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'England has established St George throughout the earth; on every ocean we have borne his flag, on every island we have reared his fame. We gave his name to St George's Channel, the stormy inlet of the Irish Sea. The direct peril on the Atlantic Ocean we have called 'St George's Bank'. From the Bering Straits to Maine, from Florida to Patagonia, we have set him up on guard. Penang, Tasmania, Western Australia keep up the memory of the soldier-martyr, St George, the Patron-Saint of England'.

From 'Royal Windsor' by Hepworth Dixon, 1879

At regular intervals someone in the media suggests that England should 'change its Patron-Saint'. Various alternative candidates are put forward, for instance St Alban, St Augustine, St Cuthbert, St Hilda, St Swithin, St Dunstan and many others. There are two problems with all of these candidates. Although they are all obviously Saints of God, either they are venerated only regionally, or else, although they have a national reputation, they have never been venerated popularly.

Incredibly, there are some who also attack St George because of 'the dragon'. If there is a dragon in the story, it cannot be true and St George never existed! These people fail to understand that all the dragon/princess symbols were inserted in later medieval times into the Life of St George as an edifying allegory. Narrow-minded literalists seem unable to get their heads around the symbolism: the dragon is the devil and the passions (and also the the pagan Roman Empire and its Emperors); St George and the white horse are the grace of God; the princess is the captive soul; the king is the human mind; the city is mankind; the princess' girdle is moderation and virtue. An allegory does not mean that the factual events never occurred.

Yet others, many of them Anglicans, claim that 'the Pope' has stopped veneration of St George! Apart from the fact that this is untrue, it is of course completely irrelevant to Non-Catholics. For instance, veneration of the Saint continues in the Orthodox Church regardless of any faithless fashion anywhere.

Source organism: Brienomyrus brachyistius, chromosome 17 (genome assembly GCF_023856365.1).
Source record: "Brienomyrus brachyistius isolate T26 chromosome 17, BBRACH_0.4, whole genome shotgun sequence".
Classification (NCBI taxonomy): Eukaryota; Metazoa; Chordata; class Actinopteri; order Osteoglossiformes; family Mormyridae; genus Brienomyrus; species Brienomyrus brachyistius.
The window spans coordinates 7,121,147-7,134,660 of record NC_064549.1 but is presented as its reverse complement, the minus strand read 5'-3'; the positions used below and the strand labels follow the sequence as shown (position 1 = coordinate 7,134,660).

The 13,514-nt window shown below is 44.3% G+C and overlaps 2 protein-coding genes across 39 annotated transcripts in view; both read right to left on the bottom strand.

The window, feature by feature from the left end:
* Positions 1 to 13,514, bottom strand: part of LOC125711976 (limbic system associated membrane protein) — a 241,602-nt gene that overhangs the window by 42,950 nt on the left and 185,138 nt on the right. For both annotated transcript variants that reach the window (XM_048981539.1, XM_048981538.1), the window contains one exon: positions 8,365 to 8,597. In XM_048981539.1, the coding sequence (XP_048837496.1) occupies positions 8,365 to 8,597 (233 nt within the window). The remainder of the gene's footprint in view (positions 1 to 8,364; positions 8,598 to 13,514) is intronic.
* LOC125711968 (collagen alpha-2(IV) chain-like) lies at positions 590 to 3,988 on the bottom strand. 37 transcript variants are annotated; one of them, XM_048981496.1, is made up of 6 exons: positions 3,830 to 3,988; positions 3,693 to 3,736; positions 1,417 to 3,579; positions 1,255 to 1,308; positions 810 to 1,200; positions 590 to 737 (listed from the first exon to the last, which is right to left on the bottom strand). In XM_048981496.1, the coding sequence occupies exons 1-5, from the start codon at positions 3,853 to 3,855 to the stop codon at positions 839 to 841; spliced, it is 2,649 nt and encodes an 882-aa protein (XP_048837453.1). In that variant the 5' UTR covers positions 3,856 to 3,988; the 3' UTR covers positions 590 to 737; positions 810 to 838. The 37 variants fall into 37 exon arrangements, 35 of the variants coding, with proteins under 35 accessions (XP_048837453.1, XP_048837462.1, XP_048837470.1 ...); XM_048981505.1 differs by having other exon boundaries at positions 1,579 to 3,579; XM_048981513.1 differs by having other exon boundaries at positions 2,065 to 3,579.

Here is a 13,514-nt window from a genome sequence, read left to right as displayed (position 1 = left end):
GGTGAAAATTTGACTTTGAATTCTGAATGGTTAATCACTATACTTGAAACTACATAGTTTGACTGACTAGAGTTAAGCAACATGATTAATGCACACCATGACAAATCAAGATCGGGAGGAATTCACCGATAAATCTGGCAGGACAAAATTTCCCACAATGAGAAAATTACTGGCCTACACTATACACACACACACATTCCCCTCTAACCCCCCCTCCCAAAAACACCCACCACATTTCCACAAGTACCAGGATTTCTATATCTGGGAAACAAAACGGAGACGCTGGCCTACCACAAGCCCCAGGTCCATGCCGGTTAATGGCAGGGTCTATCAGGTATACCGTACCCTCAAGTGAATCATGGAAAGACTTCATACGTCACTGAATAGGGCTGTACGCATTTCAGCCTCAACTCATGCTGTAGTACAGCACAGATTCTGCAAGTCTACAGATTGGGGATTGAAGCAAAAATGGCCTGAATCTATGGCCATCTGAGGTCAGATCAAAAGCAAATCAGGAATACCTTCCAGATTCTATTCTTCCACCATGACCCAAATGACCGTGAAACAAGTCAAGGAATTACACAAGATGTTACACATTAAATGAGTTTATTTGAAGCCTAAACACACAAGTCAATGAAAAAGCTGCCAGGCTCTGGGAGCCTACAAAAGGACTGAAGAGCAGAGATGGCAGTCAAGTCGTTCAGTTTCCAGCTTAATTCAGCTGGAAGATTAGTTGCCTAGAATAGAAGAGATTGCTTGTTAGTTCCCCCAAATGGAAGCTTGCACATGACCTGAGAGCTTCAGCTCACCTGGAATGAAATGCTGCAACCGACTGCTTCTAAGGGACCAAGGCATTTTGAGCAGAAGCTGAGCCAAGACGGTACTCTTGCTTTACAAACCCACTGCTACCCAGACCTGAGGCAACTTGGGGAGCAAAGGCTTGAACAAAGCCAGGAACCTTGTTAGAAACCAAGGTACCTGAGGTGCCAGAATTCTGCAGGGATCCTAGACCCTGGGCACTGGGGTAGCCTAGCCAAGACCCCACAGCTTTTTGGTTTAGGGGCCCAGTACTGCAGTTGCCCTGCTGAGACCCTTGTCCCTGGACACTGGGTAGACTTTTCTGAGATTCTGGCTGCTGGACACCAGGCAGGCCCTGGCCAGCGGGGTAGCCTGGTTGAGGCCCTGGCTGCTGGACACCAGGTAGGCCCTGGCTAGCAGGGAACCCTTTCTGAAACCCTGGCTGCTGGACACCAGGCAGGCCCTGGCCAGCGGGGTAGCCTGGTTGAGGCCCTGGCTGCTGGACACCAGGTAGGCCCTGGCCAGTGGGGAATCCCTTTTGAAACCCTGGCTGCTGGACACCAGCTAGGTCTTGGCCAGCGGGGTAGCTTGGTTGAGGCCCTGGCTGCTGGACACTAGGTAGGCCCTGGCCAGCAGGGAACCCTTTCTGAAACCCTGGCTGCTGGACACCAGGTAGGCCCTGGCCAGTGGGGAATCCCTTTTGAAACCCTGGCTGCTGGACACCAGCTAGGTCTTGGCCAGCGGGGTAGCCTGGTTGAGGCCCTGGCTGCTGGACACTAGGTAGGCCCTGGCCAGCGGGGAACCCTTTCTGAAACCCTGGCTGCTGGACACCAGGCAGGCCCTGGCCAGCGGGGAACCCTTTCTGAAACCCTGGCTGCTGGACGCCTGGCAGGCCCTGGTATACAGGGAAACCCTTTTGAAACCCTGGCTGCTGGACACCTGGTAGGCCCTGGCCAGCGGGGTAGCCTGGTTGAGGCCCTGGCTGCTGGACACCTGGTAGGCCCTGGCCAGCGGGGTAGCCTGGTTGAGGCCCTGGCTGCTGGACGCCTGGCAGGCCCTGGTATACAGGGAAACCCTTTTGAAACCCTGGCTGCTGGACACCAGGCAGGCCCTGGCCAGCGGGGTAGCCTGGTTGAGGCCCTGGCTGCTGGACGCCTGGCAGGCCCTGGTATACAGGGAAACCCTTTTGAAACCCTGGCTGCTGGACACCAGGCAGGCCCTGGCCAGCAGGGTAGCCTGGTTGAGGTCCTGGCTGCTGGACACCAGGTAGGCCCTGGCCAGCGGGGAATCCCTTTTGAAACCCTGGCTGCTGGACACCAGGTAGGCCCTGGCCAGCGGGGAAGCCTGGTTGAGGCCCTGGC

However, the usual reasoning for wishing to change our national Patron is xenophobic, i.e. that since St George was not English, therefore he cannot be the Patron-Saint of England! This sort of reasoning is so unChristian that it hardly bears thinking about. After all, if we are consistent, we would certainly have to take a Hitlerite stand and reject Christ Himself, since He too was a 'Non-Aryan'.

The fact is that it is no coincidence that today some wish to abandon St George. Whatever the excuse, the real reason is simply that we live in non-Christian and anti-Christian times.

As we have said elsewhere in Orthodox England (See Vol 4, No 3, P.15), St George was venerated in England from early times and the early English dedicated monasteries and churches to him. Later, at the end of the late tenth century, a Life of St George was written in Old English by Abbot Aelfric (no mention of a dragon here).

On the other hand, it is also true that by the tenth century St Edmund the Martyr was considered to be England's Patron-Saint. Then in medieval times, once he had been canonized in the late twelfth century, Edward the Confessor was also considered to be a Patron. And it was only returning Norman Crusaders (hardly very Orthodox, since they spent a fair part of their time massacring Orthodox) who really made popular the veneration of St George. And it was only between the late thirteenth and early fifteenth centuries that St George was finally adopted as a national Patron.